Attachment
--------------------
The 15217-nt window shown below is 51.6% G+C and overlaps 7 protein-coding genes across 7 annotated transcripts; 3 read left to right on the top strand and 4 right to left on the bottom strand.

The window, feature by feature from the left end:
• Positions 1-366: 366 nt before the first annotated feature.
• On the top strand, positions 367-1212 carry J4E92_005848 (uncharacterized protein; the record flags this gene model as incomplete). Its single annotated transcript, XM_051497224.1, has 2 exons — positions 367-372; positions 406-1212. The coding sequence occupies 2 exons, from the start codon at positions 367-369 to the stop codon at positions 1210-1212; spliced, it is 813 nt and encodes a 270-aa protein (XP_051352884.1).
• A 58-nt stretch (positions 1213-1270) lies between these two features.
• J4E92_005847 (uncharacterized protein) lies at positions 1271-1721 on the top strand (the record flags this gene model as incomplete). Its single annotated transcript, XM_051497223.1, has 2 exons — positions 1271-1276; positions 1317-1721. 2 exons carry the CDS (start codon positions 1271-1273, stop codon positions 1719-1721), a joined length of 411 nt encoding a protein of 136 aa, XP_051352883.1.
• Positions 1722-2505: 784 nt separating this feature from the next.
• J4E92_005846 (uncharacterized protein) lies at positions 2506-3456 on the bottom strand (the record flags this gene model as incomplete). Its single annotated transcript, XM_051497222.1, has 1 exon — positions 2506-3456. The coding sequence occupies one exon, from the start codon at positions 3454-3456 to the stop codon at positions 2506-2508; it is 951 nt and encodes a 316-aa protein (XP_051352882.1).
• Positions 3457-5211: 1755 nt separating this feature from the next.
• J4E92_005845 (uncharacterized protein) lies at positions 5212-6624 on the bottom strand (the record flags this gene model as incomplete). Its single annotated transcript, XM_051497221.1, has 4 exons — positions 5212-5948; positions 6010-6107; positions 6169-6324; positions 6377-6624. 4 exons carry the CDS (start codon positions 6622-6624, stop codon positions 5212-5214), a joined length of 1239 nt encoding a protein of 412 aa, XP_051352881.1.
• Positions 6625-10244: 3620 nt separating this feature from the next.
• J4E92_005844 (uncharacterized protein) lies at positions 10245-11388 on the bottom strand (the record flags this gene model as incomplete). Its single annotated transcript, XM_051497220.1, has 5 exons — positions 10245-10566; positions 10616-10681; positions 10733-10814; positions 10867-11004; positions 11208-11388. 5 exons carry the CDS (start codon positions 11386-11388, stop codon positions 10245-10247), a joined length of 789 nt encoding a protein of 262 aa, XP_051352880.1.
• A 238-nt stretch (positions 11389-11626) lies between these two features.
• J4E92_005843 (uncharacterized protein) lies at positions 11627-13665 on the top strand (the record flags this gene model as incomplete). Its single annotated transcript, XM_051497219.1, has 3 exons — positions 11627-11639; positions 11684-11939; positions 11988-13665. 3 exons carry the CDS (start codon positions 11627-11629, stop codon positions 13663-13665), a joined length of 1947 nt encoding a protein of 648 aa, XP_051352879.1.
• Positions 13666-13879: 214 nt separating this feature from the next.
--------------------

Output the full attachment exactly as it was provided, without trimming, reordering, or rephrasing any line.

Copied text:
The 15217-nt window shown below is 51.6% G+C and overlaps 7 protein-coding genes across 7 annotated transcripts; 3 read left to right on the top strand and 4 right to left on the bottom strand.

The window, feature by feature from the left end:
• Positions 1-366: 366 nt before the first annotated feature.
• On the top strand, positions 367-1212 carry J4E92_005848 (uncharacterized protein; the record flags this gene model as incomplete). Its single annotated transcript, XM_051497224.1, has 2 exons — positions 367-372; positions 406-1212. The coding sequence occupies 2 exons, from the start codon at positions 367-369 to the stop codon at positions 1210-1212; spliced, it is 813 nt and encodes a 270-aa protein (XP_051352884.1).
• A 58-nt stretch (positions 1213-1270) lies between these two features.
• J4E92_005847 (uncharacterized protein) lies at positions 1271-1721 on the top strand (the record flags this gene model as incomplete). Its single annotated transcript, XM_051497223.1, has 2 exons — positions 1271-1276; positions 1317-1721. 2 exons carry the CDS (start codon positions 1271-1273, stop codon positions 1719-1721), a joined length of 411 nt encoding a protein of 136 aa, XP_051352883.1.
• Positions 1722-2505: 784 nt separating this feature from the next.
• J4E92_005846 (uncharacterized protein) lies at positions 2506-3456 on the bottom strand (the record flags this gene model as incomplete). Its single annotated transcript, XM_051497222.1, has 1 exon — positions 2506-3456. The coding sequence occupies one exon, from the start codon at positions 3454-3456 to the stop codon at positions 2506-2508; it is 951 nt and encodes a 316-aa protein (XP_051352882.1).
• Positions 3457-5211: 1755 nt separating this feature from the next.
• J4E92_005845 (uncharacterized protein) lies at positions 5212-6624 on the bottom strand (the record flags this gene model as incomplete). Its single annotated transcript, XM_051497221.1, has 4 exons — positions 5212-5948; positions 6010-6107; positions 6169-6324; positions 6377-6624. 4 exons carry the CDS (start codon positions 6622-6624, stop codon positions 5212-5214), a joined length of 1239 nt encoding a protein of 412 aa, XP_051352881.1.
• Positions 6625-10244: 3620 nt separating this feature from the next.
• J4E92_005844 (uncharacterized protein) lies at positions 10245-11388 on the bottom strand (the record flags this gene model as incomplete). Its single annotated transcript, XM_051497220.1, has 5 exons — positions 10245-10566; positions 10616-10681; positions 10733-10814; positions 10867-11004; positions 11208-11388. 5 exons carry the CDS (start codon positions 11386-11388, stop codon positions 10245-10247), a joined length of 789 nt encoding a protein of 262 aa, XP_051352880.1.
• A 238-nt stretch (positions 11389-11626) lies between these two features.
• J4E92_005843 (uncharacterized protein) lies at positions 11627-13665 on the top strand (the record flags this gene model as incomplete). Its single annotated transcript, XM_051497219.1, has 3 exons — positions 11627-11639; positions 11684-11939; positions 11988-13665. 3 exons carry the CDS (start codon positions 11627-11629, stop codon positions 13663-13665), a joined length of 1947 nt encoding a protein of 648 aa, XP_051352879.1.
• Positions 13666-13879: 214 nt separating this feature from the next.